FINDING WONDER WOMAN

Finding Wonder Woman on Belle Meets World blog

Last night I watched Wonder Woman and was blown away. Yes, I’m late to the party in singing the praises of this movie, but I hate seeing movies in the theater so I waited until we could watch it at home.

Part of the reason why I’d dragged my feet in seeing it is that I don’t love superhero movies. I don’t hate them either. I’ll see them and enjoy them, but they are rarely first on my list of must-sees. I imagine that’s probably because I don’t really relate to the male leads. I get easily fatigued on action sequences. And I’d yet to find a female character that was holistically inspiring to me. Until I saw Wonder Woman.

While watching it I had so many different reactions and emotions but ultimately I came out of it enchanted and grinning from ear to ear. There were tears and pride in there too. And something else that I can only describe as – well, isn’t it obvious? – wonder. Like that feeling you get when you see the Christmas tree light up in a dark room.

I actually went to bed smiling and thinking, ‘Wow! A superhero movie for me!…I loved it!…When can we watch it again?…Sigh…Gal Gadot is the most beautiful woman in the entire world…I wonder if I’ll ever be able to levitate while doing a roundhouse kick…zzzzzzzzz, snore…’

Those were just my initial, superficial thoughts. But when I woke up this morning, my wonder had grown overnight – wonder at the character, the story, the Director, the movie, the emotions I was feeling, the desire to learn more and to talk about it more with anyone who would listen today.

Here’s where I went with it:

The first fifteen minutes or so of the movie are beautiful and spectacular – with no man in sight. Diana’s young ambition is driven only by her desire to be a badass warrior. Nothing she wants is in the context of what a man wants or how to make herself an attractive mate for a man later in life. She grows up with role models who are all strong, skilled women. She doesn’t grow up knowing sexism, so it doesn’t really register with her when it first happens later. Instead she responds to anyone who doubts her with logic and with confidence in her own strength and super-abilities. Everything she does in the movie is driven by who she is – a pure, kind and compassionate person who stands up for what is right and to protect the world – not by a narrative of a woman overcoming a man’s world.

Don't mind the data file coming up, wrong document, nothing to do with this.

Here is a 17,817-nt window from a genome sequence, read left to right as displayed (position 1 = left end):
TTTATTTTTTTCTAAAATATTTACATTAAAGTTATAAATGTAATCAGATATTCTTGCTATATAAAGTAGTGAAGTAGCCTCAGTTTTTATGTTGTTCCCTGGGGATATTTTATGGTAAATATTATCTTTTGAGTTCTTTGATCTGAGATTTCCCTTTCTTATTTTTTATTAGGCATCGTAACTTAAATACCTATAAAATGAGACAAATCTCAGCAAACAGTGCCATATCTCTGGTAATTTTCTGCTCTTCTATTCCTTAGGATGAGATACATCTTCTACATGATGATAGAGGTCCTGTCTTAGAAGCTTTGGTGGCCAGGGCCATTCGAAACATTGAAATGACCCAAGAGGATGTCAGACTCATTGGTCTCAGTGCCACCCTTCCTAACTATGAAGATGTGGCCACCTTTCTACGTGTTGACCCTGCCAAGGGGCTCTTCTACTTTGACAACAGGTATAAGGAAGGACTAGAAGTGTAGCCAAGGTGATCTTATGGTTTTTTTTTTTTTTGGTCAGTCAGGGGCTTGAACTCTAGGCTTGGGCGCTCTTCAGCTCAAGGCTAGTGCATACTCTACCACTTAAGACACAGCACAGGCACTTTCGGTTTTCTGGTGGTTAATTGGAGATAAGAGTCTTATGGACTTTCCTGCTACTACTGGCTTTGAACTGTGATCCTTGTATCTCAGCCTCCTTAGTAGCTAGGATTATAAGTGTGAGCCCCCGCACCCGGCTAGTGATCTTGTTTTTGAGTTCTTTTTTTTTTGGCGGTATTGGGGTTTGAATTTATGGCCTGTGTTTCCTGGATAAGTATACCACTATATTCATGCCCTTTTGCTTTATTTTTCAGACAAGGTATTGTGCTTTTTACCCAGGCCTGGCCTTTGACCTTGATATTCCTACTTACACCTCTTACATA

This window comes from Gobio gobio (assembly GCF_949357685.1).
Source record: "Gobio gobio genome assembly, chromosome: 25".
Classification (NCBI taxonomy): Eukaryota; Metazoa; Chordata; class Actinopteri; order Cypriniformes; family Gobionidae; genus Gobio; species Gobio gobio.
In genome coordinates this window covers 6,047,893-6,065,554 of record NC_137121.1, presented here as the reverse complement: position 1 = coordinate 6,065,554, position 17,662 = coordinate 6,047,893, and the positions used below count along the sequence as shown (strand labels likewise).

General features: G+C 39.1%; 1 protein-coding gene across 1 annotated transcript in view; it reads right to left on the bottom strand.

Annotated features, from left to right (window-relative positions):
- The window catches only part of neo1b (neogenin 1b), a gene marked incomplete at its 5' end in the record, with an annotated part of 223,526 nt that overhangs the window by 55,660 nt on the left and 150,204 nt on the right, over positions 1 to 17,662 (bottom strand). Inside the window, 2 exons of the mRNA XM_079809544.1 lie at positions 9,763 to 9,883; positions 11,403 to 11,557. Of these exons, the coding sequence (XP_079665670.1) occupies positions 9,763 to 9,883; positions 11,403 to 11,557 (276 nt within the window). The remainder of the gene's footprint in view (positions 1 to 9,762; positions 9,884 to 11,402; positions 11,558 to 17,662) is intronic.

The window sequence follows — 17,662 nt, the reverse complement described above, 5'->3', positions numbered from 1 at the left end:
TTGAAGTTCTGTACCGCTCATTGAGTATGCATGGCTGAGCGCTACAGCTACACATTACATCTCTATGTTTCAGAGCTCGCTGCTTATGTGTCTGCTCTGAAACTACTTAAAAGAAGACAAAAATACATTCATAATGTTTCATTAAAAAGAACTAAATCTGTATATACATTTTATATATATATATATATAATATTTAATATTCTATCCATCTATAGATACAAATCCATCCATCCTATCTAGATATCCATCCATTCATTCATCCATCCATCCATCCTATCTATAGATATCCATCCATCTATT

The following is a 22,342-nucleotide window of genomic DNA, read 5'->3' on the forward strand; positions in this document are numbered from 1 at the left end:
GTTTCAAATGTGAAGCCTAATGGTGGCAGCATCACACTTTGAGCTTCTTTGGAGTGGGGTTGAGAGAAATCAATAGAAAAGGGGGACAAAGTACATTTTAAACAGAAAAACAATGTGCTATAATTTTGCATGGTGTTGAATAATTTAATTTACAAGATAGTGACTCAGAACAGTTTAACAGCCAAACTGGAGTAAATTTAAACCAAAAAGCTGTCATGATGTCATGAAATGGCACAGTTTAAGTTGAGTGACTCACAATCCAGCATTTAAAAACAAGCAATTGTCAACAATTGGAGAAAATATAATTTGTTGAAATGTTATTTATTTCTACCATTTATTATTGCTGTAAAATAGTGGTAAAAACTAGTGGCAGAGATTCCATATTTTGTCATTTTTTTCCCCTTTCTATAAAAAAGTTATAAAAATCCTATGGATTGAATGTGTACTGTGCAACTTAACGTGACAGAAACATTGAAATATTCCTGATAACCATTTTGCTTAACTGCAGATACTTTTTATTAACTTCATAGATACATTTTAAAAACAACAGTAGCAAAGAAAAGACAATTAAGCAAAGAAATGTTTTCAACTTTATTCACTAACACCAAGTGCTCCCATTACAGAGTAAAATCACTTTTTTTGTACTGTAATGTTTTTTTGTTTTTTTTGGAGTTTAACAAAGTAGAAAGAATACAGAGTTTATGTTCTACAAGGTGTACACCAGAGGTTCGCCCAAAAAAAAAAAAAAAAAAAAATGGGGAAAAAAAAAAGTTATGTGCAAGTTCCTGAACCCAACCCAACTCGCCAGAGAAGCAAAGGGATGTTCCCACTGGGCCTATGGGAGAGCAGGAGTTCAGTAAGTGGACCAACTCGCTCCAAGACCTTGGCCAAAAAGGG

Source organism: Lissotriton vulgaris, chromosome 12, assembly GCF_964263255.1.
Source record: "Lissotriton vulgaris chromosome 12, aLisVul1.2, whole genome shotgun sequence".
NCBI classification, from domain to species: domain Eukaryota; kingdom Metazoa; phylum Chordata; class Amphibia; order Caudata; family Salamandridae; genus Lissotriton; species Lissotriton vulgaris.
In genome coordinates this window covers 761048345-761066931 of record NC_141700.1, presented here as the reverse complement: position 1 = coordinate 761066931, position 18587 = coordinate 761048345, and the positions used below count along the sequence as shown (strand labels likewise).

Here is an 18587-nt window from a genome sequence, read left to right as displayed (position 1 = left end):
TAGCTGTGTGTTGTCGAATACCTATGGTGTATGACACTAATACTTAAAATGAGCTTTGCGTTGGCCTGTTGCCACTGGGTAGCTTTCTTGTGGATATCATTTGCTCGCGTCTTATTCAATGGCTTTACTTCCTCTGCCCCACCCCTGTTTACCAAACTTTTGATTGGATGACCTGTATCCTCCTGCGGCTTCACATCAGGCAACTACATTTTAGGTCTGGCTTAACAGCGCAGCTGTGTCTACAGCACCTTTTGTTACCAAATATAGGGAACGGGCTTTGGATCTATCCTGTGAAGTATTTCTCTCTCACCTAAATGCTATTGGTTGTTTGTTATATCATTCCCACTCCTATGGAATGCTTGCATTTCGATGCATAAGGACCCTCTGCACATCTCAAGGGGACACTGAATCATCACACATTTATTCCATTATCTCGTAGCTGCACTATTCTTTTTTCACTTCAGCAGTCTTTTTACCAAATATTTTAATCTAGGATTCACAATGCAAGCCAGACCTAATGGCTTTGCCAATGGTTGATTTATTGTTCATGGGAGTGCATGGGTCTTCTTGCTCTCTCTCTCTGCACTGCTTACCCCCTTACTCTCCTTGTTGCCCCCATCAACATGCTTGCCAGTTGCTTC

I find all of this so fascinating and so eye-opening. As someone who obsesses over style and beauty and all that does in fact perpetuate the objectification of women, I’m in awe of the tables this turned on me.

Speaking of clothing and objectification of women, I took a minute to explore how I felt about the scantily clad heroines. Turns out I had zero problems with the uniforms and costumes of the female characters. I saw them as functional armor intended to protect what’s vital and allow for mobility and efficiency when kicking ass. The women are sensual, sure, but I didn’t see overt cleavage or any active showing of feathers or oozing sexiness or feminine wiles used to manipulate men. In my opinion, James Cameron got it wrong when he claimed this to be just another white male’s Hollywood objectification of females. I didn’t feel that at all, and if anything, I imagine a lot of us see his claims as an embarrassingly obvious attempt to cheapen and strip away the depth of its characters, as well as the meaningful intentions of its female Director.

Of course I can’t deny the reality that Diana is gorgeous and polished and made up the entire time. And yes, she grows up on a beautiful, isolated (and not real) paradise island with no external male antagonism for a good portion of her life. If that’s what Cameron is getting at then, okay yes, that’s Hollywood I guess – but isn’t that also just the story of Wonder Woman? Sorry, James. I’m just not willing to let some extra polish outweigh everything else that this movie did for me. And p.s. I like makeup and looking at beautiful women like Gal Gadot. NEXT…

Yes, next – the love story. At first I went down the path of, ‘Wait. Are you telling me that after all this, it’s the love of a man that ends up tying a pretty little bow around her ultimate purpose? Are they really going to put this all in his hands??’ But that’s not actually what happened. My interpretation of the plot is that it’s her discovery of the capacity for humans to love and their drive to love and to be loved that compels her to continue saving the world forever and ever.

So later this afternoon, I had this really interesting moment in the bookstore where I found myself on the self-help aisle with yet another glossy hardcover how-to-be-a-boss book in my hand. My sister took one look at it and said, ‘Yeah. I’m done with those.’ And I put it back, and thought, ‘Me too.’

I don’t need a book to tell me how to be a boss-bitch. I already know. What I need right now is a heroine. Someone to daydream about, to look up to, to aspire to and to relate to. That’s what this movie gave me. That’s why I had a smile on my face when I went to sleep last night and when I woke up today. Finally – a super-heroine for me.